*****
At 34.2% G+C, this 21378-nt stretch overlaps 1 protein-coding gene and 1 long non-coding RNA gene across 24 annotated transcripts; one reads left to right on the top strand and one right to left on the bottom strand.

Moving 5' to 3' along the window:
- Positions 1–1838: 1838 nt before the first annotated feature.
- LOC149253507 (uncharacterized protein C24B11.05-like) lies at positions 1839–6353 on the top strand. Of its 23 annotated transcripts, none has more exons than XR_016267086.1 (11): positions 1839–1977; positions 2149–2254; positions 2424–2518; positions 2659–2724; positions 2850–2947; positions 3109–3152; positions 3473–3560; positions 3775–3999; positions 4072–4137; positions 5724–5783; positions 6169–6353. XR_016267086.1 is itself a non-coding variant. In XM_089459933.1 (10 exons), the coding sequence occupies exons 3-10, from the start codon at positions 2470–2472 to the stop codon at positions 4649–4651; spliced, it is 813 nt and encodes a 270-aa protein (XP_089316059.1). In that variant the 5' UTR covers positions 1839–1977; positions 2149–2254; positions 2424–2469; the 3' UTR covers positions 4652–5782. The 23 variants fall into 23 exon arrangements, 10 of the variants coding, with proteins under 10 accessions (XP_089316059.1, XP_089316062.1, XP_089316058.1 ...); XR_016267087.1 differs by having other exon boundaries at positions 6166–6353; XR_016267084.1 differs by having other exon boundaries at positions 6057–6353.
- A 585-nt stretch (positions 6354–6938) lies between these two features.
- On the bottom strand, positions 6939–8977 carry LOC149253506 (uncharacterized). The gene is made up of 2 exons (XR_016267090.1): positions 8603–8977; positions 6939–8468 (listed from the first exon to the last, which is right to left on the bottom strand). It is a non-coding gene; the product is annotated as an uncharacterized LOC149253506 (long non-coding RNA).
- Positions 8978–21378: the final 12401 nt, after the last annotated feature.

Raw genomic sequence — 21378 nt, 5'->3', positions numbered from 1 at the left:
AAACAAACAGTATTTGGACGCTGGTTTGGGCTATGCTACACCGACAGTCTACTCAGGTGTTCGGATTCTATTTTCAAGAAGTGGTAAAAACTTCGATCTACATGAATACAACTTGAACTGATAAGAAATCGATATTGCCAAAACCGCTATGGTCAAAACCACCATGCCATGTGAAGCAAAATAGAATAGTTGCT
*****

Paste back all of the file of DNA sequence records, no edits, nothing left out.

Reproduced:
At 34.2% G+C, this 21378-nt stretch overlaps 1 protein-coding gene and 1 long non-coding RNA gene across 24 annotated transcripts; one reads left to right on the top strand and one right to left on the bottom strand.

Moving 5' to 3' along the window:
- Positions 1–1838: 1838 nt before the first annotated feature.
- LOC149253507 (uncharacterized protein C24B11.05-like) lies at positions 1839–6353 on the top strand. Of its 23 annotated transcripts, none has more exons than XR_016267086.1 (11): positions 1839–1977; positions 2149–2254; positions 2424–2518; positions 2659–2724; positions 2850–2947; positions 3109–3152; positions 3473–3560; positions 3775–3999; positions 4072–4137; positions 5724–5783; positions 6169–6353. XR_016267086.1 is itself a non-coding variant. In XM_089459933.1 (10 exons), the coding sequence occupies exons 3-10, from the start codon at positions 2470–2472 to the stop codon at positions 4649–4651; spliced, it is 813 nt and encodes a 270-aa protein (XP_089316059.1). In that variant the 5' UTR covers positions 1839–1977; positions 2149–2254; positions 2424–2469; the 3' UTR covers positions 4652–5782. The 23 variants fall into 23 exon arrangements, 10 of the variants coding, with proteins under 10 accessions (XP_089316059.1, XP_089316062.1, XP_089316058.1 ...); XR_016267087.1 differs by having other exon boundaries at positions 6166–6353; XR_016267084.1 differs by having other exon boundaries at positions 6057–6353.
- A 585-nt stretch (positions 6354–6938) lies between these two features.
- On the bottom strand, positions 6939–8977 carry LOC149253506 (uncharacterized). The gene is made up of 2 exons (XR_016267090.1): positions 8603–8977; positions 6939–8468 (listed from the first exon to the last, which is right to left on the bottom strand). It is a non-coding gene; the product is annotated as an uncharacterized LOC149253506 (long non-coding RNA).
- Positions 8978–21378: the final 12401 nt, after the last annotated feature.

Raw genomic sequence — 21378 nt, 5'->3', positions numbered from 1 at the left:
AAACAAACAGTATTTGGACGCTGGTTTGGGCTATGCTACACCGACAGTCTACTCAGGTGTTCGGATTCTATTTTCAAGAAGTGGTAAAAACTTCGATCTACATGAATACAACTTGAACTGATAAGAAATCGATATTGCCAAAACCGCTATGGTCAAAACCACCATGCCATGTGAAGCAAAATAGAATAGTTGCT